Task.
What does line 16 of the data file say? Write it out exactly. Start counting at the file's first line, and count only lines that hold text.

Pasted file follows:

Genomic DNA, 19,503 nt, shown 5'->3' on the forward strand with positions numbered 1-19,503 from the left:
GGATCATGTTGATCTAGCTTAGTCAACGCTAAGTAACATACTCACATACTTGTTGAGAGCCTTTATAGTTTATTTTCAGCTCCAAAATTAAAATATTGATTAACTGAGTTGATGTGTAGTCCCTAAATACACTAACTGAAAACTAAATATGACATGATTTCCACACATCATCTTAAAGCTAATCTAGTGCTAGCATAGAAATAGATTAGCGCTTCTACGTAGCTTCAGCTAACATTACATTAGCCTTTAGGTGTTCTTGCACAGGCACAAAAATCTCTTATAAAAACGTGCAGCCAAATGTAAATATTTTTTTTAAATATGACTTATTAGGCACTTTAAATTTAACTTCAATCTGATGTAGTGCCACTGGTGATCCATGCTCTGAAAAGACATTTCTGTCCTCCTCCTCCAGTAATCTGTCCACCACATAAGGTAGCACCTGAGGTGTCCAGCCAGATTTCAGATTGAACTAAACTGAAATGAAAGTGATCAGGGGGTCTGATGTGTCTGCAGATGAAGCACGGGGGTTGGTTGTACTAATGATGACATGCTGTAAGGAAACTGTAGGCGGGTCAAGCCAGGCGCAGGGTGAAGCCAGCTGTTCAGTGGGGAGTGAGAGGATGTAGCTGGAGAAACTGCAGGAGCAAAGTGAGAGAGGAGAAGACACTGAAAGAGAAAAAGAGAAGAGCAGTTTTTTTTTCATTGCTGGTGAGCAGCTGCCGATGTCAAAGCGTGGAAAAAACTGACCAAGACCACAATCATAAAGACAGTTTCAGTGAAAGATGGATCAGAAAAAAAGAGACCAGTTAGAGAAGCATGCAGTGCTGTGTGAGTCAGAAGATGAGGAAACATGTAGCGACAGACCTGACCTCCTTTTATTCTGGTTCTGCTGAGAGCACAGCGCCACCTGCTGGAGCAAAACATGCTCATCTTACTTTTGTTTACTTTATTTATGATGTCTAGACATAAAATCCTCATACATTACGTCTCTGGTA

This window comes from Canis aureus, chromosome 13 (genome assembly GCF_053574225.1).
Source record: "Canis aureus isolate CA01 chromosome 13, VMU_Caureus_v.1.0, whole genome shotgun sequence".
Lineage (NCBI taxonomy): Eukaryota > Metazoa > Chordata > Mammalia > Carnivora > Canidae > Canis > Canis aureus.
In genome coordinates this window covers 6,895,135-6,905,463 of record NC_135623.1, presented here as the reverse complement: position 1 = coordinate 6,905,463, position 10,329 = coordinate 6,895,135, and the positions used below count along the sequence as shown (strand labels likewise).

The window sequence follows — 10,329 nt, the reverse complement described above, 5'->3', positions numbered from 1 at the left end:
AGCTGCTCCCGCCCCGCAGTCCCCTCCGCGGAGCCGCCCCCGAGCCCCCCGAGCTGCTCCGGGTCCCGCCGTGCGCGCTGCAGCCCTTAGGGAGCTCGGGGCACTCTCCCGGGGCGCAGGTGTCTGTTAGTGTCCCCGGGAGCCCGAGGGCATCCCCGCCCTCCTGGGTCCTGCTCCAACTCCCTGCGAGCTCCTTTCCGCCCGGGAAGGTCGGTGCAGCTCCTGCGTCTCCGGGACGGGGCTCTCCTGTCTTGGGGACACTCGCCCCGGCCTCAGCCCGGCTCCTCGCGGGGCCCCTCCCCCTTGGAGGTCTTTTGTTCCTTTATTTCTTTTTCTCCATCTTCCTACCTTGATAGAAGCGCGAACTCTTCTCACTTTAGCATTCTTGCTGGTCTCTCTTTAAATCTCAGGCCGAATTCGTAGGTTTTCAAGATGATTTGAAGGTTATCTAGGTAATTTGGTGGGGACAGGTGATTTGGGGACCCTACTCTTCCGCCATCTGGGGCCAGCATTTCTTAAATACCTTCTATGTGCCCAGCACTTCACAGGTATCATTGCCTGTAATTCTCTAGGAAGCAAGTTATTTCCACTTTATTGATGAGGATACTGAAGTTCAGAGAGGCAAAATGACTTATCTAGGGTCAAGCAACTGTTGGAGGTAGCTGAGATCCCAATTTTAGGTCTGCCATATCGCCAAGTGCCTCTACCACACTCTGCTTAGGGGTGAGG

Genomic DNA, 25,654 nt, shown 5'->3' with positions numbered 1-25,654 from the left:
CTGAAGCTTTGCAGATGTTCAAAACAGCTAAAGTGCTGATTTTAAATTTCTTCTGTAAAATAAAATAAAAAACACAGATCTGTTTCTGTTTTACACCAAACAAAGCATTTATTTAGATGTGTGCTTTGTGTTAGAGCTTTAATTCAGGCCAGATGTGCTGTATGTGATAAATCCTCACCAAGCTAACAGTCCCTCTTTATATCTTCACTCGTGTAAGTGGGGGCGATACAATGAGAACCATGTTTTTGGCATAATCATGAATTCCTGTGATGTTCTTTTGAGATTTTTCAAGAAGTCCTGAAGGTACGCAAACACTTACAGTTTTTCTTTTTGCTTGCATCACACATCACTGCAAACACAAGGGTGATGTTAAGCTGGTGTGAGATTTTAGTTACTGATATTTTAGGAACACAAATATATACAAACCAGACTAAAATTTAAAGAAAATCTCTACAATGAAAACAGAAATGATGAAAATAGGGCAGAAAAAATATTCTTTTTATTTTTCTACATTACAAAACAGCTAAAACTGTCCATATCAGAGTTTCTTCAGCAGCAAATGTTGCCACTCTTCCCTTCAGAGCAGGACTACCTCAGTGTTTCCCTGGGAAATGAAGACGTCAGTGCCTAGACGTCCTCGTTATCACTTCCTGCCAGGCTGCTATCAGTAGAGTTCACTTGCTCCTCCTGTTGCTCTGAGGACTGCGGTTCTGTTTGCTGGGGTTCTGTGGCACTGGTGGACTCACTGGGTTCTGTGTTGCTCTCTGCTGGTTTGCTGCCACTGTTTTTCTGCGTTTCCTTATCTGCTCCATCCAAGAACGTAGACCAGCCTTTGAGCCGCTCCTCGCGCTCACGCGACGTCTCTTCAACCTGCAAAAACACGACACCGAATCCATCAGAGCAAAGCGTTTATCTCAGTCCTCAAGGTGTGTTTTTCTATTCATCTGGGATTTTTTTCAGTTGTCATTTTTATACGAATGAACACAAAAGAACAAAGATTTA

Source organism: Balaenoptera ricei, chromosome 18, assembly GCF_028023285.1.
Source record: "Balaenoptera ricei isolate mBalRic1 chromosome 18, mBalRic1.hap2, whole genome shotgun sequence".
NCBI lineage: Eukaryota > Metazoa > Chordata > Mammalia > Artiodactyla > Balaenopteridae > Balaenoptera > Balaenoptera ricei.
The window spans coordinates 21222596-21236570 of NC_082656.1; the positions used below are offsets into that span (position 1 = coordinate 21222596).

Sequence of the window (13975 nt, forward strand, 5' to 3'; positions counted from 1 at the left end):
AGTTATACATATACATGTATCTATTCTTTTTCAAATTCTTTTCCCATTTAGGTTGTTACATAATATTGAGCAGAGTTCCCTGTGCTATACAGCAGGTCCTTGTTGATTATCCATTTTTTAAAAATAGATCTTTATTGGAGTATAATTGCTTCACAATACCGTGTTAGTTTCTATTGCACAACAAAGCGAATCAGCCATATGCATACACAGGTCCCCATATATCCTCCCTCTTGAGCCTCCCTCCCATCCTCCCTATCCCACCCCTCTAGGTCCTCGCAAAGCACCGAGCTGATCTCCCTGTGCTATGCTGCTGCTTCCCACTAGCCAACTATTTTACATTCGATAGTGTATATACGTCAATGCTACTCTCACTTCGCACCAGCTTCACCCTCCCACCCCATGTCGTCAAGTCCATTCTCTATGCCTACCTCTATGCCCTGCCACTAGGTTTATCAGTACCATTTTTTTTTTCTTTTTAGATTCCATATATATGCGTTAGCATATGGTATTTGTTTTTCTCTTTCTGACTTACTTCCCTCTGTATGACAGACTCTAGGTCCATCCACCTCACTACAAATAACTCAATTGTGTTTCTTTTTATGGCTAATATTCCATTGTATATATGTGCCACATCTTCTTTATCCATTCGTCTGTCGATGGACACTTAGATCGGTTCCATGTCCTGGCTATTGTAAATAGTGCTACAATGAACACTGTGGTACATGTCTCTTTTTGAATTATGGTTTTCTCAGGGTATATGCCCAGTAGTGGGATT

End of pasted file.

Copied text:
AGTTATACATATACATGTATCTATTCTTTTTCAAATTCTTTTCCCATTTAGGTTGTTACATAATATTGAGCAGAGTTCCCTGTGCTATACAGCAGGTCCTTGTTGATTATCCATTTTTTAAAAATAGATCTTTATTGGAGTATAATTGCTTCACAATACCGTGTTAGTTTCTATTGCACAACAAAGCGAATCAGCCATATGCATACACAGGTCCCCATATATCCTCCCTCTTGAGCCTCCCTCCCATCCTCCCTATCCCACCCCTCTAGGTCCTCGCAAAGCACCGAGCTGATCTCCCTGTGCTATGCTGCTGCTTCCCACTAGCCAACTATTTTACATTCGATAGTGTATATACGTCAATGCTACTCTCACTTCGCACCAGCTTCACCCTCCCACCCCATGTCGTCAAGTCCATTCTCTATGCCTACCTCTATGCCCTGCCACTAGGTTTATCAGTACCATTTTTTTTTTCTTTTTAGATTCCATATATATGCGTTAGCATATGGTATTTGTTTTTCTCTTTCTGACTTACTTCCCTCTGTATGACAGACTCTAGGTCCATCCACCTCACTACAAATAACTCAATTGTGTTTCTTTTTATGGCTAATATTCCATTGTATATATGTGCCACATCTTCTTTATCCATTCGTCTGTCGATGGACACTTAGATCGGTTCCATGTCCTGGCTATTGTAAATAGTGCTACAATGAACACTGTGGTACATGTCTCTTTTTGAATTATGGTTTTCTCAGGGTATATGCCCAGTAGTGGGATT